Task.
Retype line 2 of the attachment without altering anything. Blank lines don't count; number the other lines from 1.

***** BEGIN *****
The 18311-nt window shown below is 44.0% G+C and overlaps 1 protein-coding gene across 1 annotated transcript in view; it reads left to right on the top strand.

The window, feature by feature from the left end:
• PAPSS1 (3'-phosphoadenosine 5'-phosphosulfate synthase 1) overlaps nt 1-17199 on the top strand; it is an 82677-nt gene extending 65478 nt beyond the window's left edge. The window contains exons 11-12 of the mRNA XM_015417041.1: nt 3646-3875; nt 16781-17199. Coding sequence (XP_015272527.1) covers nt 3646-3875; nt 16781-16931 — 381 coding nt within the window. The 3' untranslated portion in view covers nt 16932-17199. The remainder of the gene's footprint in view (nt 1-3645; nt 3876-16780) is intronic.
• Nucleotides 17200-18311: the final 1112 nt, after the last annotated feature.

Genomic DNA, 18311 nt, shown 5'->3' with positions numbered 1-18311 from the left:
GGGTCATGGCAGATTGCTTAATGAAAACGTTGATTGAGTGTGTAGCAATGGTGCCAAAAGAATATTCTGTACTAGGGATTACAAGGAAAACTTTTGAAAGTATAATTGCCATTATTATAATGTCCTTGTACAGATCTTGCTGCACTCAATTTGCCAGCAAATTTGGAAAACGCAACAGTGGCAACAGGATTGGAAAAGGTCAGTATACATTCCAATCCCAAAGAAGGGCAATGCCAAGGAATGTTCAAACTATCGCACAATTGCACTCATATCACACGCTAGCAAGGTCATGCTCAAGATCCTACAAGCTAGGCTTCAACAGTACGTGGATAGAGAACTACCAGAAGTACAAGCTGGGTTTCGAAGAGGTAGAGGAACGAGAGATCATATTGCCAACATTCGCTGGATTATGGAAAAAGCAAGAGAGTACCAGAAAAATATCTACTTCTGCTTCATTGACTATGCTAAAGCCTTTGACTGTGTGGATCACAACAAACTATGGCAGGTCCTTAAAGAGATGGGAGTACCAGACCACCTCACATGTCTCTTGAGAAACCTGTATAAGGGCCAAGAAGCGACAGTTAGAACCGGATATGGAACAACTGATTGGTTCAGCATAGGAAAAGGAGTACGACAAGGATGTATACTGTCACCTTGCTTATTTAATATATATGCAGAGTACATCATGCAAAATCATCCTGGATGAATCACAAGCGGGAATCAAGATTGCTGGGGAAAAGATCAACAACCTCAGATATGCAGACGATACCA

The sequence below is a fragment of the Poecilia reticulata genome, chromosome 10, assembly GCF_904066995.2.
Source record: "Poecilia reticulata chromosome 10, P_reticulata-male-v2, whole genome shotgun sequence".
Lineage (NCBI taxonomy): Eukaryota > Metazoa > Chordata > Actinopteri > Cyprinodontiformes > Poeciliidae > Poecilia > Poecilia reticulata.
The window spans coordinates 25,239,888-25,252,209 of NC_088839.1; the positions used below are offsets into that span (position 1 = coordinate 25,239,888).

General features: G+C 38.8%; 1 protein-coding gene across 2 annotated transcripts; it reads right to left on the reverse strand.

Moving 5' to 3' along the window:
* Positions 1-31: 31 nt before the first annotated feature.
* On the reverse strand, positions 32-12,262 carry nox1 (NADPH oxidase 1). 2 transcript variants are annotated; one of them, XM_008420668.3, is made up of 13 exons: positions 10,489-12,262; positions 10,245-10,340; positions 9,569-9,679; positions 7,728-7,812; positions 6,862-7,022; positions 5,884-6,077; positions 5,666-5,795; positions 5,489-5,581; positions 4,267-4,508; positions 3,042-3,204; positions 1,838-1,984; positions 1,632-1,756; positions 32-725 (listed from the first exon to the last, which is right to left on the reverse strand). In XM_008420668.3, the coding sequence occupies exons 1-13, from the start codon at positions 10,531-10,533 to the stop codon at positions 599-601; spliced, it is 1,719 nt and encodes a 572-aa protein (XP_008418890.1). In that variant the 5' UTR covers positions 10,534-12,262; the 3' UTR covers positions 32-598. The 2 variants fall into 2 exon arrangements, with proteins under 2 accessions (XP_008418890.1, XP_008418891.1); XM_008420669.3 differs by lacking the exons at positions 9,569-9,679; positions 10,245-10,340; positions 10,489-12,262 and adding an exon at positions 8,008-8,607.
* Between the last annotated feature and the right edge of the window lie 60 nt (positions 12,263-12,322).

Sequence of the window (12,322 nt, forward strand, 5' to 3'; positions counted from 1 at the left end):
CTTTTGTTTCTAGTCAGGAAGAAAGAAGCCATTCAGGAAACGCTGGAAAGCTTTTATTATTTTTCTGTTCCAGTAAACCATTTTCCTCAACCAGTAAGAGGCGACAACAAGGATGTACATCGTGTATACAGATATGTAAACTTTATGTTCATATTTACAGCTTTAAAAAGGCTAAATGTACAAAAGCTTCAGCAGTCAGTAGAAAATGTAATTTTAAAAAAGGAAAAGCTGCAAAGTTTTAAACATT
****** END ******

The window, feature by feature from the left end: